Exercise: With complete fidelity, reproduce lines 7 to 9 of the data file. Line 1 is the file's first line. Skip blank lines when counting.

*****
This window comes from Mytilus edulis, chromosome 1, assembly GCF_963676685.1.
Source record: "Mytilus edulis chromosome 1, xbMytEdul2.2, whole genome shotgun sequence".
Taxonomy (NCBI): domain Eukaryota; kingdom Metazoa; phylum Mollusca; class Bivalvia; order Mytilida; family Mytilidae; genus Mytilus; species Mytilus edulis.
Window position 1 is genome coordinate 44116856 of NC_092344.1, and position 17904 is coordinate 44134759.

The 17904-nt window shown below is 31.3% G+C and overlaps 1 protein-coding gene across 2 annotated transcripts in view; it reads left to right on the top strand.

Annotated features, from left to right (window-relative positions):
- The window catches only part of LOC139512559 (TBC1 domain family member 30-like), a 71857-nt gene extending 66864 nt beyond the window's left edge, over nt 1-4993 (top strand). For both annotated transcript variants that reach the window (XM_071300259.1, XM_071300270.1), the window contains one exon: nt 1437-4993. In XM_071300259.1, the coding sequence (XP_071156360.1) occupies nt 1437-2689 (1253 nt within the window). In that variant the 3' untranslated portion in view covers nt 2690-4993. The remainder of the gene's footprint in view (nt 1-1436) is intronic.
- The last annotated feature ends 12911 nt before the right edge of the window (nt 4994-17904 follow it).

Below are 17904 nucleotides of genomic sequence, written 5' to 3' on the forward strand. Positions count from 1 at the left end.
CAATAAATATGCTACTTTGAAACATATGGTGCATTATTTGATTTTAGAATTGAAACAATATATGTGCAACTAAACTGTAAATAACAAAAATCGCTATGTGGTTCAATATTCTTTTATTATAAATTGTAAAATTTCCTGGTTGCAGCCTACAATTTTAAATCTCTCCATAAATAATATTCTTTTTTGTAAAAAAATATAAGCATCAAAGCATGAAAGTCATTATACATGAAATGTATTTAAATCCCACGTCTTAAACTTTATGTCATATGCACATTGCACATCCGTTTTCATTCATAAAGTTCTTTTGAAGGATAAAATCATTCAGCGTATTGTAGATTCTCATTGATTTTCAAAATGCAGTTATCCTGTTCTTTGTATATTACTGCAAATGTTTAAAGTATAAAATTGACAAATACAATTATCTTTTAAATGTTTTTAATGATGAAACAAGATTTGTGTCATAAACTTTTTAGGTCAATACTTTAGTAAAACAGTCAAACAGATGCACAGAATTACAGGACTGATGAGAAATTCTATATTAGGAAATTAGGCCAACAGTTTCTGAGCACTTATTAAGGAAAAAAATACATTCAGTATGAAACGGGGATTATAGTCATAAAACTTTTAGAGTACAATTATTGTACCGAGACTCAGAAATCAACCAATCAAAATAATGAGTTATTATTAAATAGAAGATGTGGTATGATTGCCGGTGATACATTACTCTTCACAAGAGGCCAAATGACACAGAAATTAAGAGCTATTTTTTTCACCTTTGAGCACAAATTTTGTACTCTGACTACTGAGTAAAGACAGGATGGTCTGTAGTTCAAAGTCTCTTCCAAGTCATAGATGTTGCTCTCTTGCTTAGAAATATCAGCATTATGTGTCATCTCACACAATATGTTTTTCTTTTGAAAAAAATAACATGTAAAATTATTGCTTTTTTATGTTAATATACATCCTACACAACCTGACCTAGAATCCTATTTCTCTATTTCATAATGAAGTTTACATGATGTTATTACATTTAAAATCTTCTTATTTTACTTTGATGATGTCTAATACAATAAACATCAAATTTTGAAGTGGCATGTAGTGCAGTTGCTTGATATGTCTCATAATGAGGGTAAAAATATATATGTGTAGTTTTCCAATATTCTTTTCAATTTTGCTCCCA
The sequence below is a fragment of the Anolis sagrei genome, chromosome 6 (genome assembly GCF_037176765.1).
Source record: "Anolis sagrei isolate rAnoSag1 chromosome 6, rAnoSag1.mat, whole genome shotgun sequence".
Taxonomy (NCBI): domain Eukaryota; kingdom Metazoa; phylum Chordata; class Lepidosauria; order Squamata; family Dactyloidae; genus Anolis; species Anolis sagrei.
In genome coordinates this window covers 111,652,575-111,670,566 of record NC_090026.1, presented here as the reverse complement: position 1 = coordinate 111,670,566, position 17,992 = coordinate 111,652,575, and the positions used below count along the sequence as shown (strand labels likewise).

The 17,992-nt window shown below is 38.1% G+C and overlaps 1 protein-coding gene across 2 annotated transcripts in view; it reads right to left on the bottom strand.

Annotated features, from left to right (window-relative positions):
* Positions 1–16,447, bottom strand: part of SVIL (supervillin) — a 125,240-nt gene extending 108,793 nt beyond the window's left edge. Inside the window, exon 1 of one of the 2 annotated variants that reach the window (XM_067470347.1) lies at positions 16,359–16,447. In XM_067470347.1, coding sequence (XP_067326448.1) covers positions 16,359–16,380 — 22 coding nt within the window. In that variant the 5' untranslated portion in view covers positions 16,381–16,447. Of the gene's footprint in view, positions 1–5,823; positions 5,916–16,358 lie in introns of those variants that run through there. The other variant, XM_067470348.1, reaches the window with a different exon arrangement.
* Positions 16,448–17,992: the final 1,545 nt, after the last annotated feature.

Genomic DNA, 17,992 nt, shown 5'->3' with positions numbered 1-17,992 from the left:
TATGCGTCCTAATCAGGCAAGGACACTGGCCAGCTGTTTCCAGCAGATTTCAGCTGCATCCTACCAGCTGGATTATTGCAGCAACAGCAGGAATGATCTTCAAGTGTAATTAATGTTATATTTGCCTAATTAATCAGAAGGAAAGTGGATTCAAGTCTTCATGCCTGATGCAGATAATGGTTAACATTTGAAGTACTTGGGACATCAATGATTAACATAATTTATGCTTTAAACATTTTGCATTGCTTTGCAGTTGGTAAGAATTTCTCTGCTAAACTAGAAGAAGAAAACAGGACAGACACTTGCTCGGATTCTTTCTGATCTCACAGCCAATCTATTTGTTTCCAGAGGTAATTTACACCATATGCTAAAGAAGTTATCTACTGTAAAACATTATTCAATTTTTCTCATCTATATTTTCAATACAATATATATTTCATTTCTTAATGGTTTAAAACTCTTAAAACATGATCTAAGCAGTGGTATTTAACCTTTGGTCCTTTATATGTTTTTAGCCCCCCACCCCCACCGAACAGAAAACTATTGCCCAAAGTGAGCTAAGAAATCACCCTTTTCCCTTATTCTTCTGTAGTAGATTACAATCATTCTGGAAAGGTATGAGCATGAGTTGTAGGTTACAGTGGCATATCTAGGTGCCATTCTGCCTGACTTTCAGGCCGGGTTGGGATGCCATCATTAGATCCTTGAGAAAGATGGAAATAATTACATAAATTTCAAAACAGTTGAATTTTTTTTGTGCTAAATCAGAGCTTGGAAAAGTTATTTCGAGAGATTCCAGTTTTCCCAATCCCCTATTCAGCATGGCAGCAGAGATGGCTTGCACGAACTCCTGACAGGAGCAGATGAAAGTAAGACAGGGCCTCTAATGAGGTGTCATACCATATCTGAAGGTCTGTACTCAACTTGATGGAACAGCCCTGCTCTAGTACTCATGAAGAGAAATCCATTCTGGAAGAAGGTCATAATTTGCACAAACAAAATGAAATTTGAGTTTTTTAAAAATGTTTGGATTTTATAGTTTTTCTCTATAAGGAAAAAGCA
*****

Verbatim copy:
- The window catches only part of LOC139512559 (TBC1 domain family member 30-like), a 71857-nt gene extending 66864 nt beyond the window's left edge, over nt 1-4993 (top strand). For both annotated transcript variants that reach the window (XM_071300259.1, XM_071300270.1), the window contains one exon: nt 1437-4993. In XM_071300259.1, the coding sequence (XP_071156360.1) occupies nt 1437-2689 (1253 nt within the window). In that variant the 3' untranslated portion in view covers nt 2690-4993. The remainder of the gene's footprint in view (nt 1-1436) is intronic.
- The last annotated feature ends 12911 nt before the right edge of the window (nt 4994-17904 follow it).

Below are 17904 nucleotides of genomic sequence, written 5' to 3' on the forward strand. Positions count from 1 at the left end.